Tuesday, February 5, 2013
Old Books and the Power of the Web (also, Ladders)
Mr. Penumbra's 24-Hour Bookstore by Robin Sloan
(Farrar, Straus and Giroux, 2012)
Format: hardback via library
From Goodreads: "The Great Recession has shuffled Clay Jannon out of his life as a San Francisco Web-design drone—and serendipity, sheer curiosity, and the ability to climb a ladder like a monkey has landed him a new gig working the night shift at Mr. Penumbra’s 24-Hour Bookstore. But after just a few days on the job, Clay begins to realize that this store is even more curious than the name suggests. There are only a few customers, but they come in repeatedly and never seem to actually buy anything, instead “checking out” impossibly obscure volumes from strange corners of the store, all according to some elaborate, long-standing arrangement with the gnomic Mr. Penumbra. The store must be a front for something larger, Clay concludes, and soon he’s embarked on a complex analysis of the customers’ behavior and roped his friends into helping to figure out just what’s going on. But once they bring their findings to Mr. Penumbra, it turns out the secrets extend far outside the walls of the bookstore."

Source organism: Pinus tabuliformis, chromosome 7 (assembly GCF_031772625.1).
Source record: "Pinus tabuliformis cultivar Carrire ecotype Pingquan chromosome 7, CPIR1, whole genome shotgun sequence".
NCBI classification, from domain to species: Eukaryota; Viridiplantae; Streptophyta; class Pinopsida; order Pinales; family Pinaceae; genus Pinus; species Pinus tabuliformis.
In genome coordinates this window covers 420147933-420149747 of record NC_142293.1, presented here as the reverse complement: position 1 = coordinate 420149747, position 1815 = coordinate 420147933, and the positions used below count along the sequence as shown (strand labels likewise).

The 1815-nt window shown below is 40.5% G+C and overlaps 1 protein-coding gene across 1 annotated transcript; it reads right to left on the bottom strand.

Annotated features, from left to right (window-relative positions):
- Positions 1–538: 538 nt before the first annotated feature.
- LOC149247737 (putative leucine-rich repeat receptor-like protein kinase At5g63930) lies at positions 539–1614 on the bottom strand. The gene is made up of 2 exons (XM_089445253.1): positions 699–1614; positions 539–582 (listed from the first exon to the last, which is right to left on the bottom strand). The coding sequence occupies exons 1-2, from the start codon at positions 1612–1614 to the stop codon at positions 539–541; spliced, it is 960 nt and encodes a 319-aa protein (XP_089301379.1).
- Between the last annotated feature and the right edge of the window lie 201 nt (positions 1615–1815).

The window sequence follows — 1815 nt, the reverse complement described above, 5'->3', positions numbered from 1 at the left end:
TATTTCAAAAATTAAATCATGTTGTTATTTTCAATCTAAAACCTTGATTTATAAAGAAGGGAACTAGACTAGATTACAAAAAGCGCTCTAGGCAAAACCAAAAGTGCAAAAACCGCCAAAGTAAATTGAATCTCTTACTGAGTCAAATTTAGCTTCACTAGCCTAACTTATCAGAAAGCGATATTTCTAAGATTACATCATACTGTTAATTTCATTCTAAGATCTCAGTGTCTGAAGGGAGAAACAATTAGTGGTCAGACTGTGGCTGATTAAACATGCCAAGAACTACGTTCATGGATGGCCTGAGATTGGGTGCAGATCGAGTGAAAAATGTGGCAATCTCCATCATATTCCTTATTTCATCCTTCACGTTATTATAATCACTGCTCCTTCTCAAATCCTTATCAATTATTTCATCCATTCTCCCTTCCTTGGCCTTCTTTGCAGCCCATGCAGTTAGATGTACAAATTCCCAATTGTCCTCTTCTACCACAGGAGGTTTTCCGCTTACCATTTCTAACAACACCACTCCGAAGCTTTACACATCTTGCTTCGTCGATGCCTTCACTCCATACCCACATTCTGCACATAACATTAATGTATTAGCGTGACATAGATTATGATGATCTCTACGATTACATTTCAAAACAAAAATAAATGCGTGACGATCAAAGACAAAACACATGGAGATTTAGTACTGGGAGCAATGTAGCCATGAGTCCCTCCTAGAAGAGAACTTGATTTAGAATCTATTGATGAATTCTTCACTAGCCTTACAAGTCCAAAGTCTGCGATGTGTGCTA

Silliness of the finest kind - a bookstore that is a front for some sort of obscure intellectual organization, or perhaps for a cult, or a giant hoax. It's all a mystery to Clay, and one which draws him deeper and deeper into the dusty shelves of the under-utilized bookstore where he spends his nights. Between his artistic roommate, his Google-guru girlfriend, and his childhood D&D pal / programming genius, Clay pieces together the secrets of Mr. Penumbra's eccentric clientele. They're a quirky group and a lot of fun to follow on their intellectual quest.
I enjoyed the juxtaposition of dusty, archaic tomes with the bright, buzzy on-line world. I loved the description of the store, all tall narrow corridors and ladders into the darkness - it was immediately, viscerally appealing. And the journey Clay and his pals undertake, complete with code names and disguises and strange contraptions made out of cardboard, is both frothy and thought-provoking.
Plus, the cover? All those yellow books? Glow in the dark!